This activity is for people who have chronic pain, who care for someone who does, as well as others who want to learn more about this topic. The goal is for you to be able to make a safe, effective chronic pain plan with your doctor.

You will learn about:

  • The nature of chronic pain
  • Ways to treat chronic pain
  • Questions to ask your doctor


What Is Rheumatoid Arthritis (RA)?

Rheumatoid arthritis is an immune system condition, or “autoimmune disorder,” that causes inflammation of the lining of the joints. It may also affect the skin, eyes, lungs, heart, blood, and nerves. Although RA symptoms can come and go, the disease can worsen over time and may never go away. Early, aggressive treatment is key to slowing or stopping it.

What Are the Symptoms?

Joint inflammation from RA comes with pain, warmth, and swelling. The inflammation is typically symmetrical, occurring on both sides of the body at the same time (such as the wrists, knees, or hands). Other symptoms of RA include joint stiffness, particularly in the morning or after periods of inactivity; ongoing fatigue, and low-grade fever. Symptoms typically develop gradually over years, but they can come on rapidly for some people.

Who Gets It?

It usually strikes between ages 30-60, but younger and older people can get it. About 1% of the U.S. population has the condition, which is two to three times more common in women than in men. You’re more likely to get it if you smoke or if you have a relative who has this disease.

What Causes It?

Scientists don’t know exactly why people get RA. Some people may have a genetic risk for it that gets triggered by a particular infection that experts haven’t yet identified.

How Does It Affect the Joints?

Inflammation of the lining of the joints can destroy cartilage and bone, deforming the affected joints. As the condition progresses, joints can become painful and not work as well.

What Does It Do to the Rest of the Body?

RA can affect organs and areas of the body other than the joints, including:

  • Rheumatoid nodules (shown here): firm lumps under the skin and in internal organs  
  • Sjogren's syndrome: inflammation and damage of the glands of the eyes and mouth; other parts of the body can also be affected
  • Pleuritis: inflammation of the lining of the lungs
  • Pericarditis: inflammation of the lining surrounding the heart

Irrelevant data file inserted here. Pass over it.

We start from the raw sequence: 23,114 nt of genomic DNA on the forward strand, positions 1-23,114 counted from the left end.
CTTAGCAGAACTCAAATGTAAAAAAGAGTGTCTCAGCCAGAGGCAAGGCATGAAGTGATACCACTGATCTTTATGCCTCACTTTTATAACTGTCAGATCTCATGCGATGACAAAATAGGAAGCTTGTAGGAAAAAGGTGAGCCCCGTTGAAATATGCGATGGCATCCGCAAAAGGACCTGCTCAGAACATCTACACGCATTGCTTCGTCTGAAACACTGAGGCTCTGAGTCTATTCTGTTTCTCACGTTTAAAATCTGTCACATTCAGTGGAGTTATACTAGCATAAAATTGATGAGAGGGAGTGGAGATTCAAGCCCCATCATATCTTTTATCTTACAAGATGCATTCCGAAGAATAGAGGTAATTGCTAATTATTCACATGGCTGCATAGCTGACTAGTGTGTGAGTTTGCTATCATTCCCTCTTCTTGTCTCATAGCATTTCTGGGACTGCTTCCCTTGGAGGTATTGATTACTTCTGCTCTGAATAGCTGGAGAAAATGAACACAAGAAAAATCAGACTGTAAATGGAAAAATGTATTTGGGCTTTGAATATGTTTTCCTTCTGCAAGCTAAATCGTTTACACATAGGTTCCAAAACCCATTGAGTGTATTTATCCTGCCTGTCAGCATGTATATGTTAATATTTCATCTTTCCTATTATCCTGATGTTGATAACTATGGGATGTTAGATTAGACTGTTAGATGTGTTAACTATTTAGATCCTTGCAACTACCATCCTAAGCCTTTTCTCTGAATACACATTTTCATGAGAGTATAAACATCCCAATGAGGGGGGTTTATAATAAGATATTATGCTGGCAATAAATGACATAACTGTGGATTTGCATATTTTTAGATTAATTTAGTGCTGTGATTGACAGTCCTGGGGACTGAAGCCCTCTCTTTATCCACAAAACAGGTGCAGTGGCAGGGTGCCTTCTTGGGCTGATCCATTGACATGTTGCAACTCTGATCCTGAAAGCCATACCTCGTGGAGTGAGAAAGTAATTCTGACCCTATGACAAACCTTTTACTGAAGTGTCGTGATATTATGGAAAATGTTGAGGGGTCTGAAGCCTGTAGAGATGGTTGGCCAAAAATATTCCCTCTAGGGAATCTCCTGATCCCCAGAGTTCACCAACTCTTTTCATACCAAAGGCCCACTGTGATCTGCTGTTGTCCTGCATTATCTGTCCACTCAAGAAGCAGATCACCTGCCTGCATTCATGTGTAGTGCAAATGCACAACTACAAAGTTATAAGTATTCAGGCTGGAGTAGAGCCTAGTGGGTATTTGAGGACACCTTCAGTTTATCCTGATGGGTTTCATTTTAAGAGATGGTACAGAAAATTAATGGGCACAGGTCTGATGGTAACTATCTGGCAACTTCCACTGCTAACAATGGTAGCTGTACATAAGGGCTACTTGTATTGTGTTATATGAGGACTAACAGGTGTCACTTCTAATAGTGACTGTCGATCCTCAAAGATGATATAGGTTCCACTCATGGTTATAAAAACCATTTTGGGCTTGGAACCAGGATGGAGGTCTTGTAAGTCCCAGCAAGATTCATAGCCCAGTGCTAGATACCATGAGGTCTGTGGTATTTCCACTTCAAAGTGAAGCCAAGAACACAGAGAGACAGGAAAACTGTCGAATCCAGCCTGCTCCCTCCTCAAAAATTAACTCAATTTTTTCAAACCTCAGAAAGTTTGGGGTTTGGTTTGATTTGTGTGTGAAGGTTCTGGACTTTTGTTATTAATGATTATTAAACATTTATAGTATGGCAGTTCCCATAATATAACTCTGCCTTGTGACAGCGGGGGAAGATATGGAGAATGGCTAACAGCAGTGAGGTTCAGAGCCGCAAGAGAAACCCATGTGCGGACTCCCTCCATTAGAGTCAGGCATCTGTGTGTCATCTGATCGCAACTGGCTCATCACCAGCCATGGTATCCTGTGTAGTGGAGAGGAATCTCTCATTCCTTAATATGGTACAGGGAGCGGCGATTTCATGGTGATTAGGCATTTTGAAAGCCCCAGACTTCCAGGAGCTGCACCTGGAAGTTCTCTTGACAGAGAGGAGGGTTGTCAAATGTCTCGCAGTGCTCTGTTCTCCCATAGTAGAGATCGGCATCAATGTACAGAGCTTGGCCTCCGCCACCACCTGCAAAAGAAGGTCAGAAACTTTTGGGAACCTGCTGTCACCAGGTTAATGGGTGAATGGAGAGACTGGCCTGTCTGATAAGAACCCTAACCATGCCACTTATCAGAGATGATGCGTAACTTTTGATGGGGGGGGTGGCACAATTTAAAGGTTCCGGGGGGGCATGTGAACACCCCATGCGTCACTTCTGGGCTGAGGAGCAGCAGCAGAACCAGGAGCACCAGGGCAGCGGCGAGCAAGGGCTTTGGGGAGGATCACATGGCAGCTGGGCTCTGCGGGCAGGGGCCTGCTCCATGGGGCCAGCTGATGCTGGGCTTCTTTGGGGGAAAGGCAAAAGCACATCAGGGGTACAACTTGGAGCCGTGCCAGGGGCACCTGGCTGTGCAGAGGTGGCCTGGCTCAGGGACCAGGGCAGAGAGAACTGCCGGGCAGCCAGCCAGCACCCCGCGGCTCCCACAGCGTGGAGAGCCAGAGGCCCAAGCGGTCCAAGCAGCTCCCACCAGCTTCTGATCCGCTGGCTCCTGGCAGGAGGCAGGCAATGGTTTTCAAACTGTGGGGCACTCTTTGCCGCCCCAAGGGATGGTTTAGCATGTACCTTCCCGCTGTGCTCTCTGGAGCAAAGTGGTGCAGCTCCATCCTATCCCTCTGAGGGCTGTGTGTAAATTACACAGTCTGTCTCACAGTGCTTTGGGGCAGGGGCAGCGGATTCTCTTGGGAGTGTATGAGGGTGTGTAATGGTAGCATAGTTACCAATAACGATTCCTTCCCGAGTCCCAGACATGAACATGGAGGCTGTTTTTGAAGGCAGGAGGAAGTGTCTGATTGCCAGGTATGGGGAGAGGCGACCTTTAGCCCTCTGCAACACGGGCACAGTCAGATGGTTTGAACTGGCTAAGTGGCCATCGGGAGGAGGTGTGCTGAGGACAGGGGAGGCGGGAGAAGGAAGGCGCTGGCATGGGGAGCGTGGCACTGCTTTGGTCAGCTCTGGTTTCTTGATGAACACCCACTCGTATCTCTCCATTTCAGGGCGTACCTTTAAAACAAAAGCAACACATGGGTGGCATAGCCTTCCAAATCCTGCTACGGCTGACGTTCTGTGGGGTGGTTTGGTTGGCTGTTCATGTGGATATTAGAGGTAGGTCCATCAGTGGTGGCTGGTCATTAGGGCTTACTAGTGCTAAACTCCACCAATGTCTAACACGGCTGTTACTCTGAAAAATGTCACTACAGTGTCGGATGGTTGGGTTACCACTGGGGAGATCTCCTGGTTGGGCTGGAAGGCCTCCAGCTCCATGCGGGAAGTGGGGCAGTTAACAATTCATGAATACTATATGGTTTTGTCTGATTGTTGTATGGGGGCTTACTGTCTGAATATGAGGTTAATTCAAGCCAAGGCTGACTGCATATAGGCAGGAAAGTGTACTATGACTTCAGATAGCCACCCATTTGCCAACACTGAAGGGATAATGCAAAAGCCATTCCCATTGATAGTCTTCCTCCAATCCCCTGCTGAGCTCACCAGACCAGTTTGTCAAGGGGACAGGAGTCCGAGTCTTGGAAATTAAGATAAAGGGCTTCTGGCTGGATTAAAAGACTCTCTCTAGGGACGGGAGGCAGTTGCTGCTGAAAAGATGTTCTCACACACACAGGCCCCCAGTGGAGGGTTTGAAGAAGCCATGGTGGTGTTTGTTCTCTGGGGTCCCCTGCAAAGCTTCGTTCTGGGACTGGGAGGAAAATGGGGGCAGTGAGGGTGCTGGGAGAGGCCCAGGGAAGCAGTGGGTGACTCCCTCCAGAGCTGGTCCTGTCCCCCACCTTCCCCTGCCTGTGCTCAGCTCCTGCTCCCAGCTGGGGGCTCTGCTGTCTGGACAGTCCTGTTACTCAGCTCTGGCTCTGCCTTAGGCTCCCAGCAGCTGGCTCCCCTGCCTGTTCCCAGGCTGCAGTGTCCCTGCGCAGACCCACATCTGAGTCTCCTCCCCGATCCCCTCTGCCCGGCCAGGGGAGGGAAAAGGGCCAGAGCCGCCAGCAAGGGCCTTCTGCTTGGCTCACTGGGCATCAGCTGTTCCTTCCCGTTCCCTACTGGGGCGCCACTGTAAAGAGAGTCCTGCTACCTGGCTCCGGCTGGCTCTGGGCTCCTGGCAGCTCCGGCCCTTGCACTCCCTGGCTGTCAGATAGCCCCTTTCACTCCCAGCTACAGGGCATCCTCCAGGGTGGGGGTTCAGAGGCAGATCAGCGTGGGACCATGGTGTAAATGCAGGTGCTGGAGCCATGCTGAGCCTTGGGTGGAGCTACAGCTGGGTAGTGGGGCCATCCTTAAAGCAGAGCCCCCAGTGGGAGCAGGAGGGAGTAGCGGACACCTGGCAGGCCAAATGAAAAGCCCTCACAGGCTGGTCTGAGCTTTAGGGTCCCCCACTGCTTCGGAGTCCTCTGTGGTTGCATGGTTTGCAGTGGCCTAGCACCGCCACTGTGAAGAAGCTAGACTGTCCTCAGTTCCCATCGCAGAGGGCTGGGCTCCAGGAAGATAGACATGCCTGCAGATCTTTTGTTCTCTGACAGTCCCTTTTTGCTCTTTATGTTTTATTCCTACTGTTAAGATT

• Anemia: not enough healthy red blood cells
  • Felty syndrome: not enough white blood cells. Also linked to ah enlarged spleen.
  • Vasculitis: blood vessel inflammation, which can hamper blood supply to tissues

What Is Juvenile Rheumatoid Arthritis (JRA)?

Juvenile RA is the most common type of arthritis in kids. Like adult RA, it causes joint inflammation, stiffness, and damage. However, it can also affect a child's growth. Juvenile RA is also known as juvenile idiopathic arthritis. "Idiopathic" means the cause is unknown.

RA and Pregnancy

Surprisingly, rheumatoid arthritis improves in up to 80% of women during pregnancy. It will likely flare up after the baby is born. Why this happens is unclear. You may need to make changes in your medication before you conceive and during pregnancy.

What Doctors Will Check On

Because symptoms may come and go, diagnosing RA in its early stages is challenging. If you have these symptoms, your doctor may order further tests:

  • Morning joint stiffness
  • Swelling/fluid around several joints at the same time
  • Swelling in the wrist, hand, or finger joints
  • Same joints affected on both sides of your body
  • Firm lumps under the skin (rheumatoid nodules)

 Blood Tests You May Get

If your doctor thinks you have RA, she may give you blood tests to check for signs of inflammation in the body. Other common tests are for rheumatoid factor (RF) and “anti-CCP” (anti-cyclic citrullinated peptide), which most people with RA have. There is no single test for RA, though.

Imaging Tests You may May Get

X-rays can help diagnose RA and provide a baseline for comparison later as the disease progresses. You may also get an MRI or ultrasound to look for joint damage and inflammation.

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